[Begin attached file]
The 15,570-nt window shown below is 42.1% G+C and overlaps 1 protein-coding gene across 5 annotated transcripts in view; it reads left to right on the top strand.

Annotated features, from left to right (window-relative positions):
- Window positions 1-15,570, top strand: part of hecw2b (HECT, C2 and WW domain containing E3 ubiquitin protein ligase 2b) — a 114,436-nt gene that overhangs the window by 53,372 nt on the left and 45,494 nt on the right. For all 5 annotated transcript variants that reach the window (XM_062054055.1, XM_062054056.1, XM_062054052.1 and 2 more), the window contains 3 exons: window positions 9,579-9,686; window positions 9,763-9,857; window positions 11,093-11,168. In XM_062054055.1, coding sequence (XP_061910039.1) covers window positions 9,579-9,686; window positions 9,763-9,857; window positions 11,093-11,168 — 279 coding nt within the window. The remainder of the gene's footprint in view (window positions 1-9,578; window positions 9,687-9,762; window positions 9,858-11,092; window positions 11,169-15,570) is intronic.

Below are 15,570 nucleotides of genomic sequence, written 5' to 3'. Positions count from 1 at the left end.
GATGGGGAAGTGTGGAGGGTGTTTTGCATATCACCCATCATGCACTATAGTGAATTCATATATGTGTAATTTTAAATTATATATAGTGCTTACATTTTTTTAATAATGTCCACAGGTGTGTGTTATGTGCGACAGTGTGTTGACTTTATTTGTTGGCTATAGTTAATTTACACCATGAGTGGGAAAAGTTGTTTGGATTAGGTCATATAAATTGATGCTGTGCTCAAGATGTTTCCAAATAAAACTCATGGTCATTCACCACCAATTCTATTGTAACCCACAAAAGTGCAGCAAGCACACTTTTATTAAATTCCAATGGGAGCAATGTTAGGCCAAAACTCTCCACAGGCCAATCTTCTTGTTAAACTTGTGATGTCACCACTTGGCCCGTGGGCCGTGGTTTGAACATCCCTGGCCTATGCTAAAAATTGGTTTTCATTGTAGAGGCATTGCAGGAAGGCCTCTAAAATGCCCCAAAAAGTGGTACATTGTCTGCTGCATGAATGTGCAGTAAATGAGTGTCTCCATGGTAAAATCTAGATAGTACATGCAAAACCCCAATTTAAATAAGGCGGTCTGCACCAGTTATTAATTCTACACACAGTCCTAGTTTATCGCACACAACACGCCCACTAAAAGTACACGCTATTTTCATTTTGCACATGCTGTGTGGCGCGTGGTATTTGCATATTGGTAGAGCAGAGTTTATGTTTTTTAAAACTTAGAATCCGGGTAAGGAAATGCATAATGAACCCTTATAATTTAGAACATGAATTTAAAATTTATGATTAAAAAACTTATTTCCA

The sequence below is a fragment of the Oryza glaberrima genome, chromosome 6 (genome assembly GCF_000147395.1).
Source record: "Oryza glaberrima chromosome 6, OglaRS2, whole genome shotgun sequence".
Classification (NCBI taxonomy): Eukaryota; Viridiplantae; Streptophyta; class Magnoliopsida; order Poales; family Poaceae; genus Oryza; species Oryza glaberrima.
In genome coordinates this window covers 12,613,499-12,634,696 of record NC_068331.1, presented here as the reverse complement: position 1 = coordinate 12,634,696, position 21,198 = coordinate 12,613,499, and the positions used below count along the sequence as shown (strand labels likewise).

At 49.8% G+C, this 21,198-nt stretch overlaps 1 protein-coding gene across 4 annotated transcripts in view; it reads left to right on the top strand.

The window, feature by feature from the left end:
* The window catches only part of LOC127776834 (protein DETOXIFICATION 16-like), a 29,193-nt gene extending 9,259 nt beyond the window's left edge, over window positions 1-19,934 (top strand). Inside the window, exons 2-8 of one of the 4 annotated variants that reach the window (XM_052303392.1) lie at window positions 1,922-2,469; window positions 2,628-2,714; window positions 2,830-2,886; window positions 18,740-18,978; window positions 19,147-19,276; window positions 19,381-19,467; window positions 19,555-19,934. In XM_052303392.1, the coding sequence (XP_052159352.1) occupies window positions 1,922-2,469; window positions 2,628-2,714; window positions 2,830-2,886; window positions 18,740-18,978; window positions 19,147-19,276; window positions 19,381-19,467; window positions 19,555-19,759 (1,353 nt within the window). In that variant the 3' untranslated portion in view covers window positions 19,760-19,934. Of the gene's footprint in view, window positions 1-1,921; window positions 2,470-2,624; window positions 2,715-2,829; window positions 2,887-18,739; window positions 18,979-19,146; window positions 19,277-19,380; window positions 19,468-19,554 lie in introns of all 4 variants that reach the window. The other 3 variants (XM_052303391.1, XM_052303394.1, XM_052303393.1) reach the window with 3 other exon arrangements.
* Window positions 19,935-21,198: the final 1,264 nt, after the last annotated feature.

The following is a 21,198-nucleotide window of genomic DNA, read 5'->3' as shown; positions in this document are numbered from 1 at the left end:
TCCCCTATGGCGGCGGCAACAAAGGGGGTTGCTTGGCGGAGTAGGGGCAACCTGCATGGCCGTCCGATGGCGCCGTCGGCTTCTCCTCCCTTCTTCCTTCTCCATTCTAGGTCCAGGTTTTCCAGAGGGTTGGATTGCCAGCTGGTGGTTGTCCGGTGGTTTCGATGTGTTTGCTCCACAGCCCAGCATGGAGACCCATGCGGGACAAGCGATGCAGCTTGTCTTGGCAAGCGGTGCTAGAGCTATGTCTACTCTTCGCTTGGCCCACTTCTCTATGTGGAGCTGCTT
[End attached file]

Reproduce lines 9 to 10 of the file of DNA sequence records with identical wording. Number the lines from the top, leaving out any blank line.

In genome coordinates this window covers 12,613,499-12,634,696 of record NC_068331.1, presented here as the reverse complement: position 1 = coordinate 12,634,696, position 21,198 = coordinate 12,613,499, and the positions used below count along the sequence as shown (strand labels likewise).

At 49.8% G+C, this 21,198-nt stretch overlaps 1 protein-coding gene across 4 annotated transcripts in view; it reads left to right on the top strand.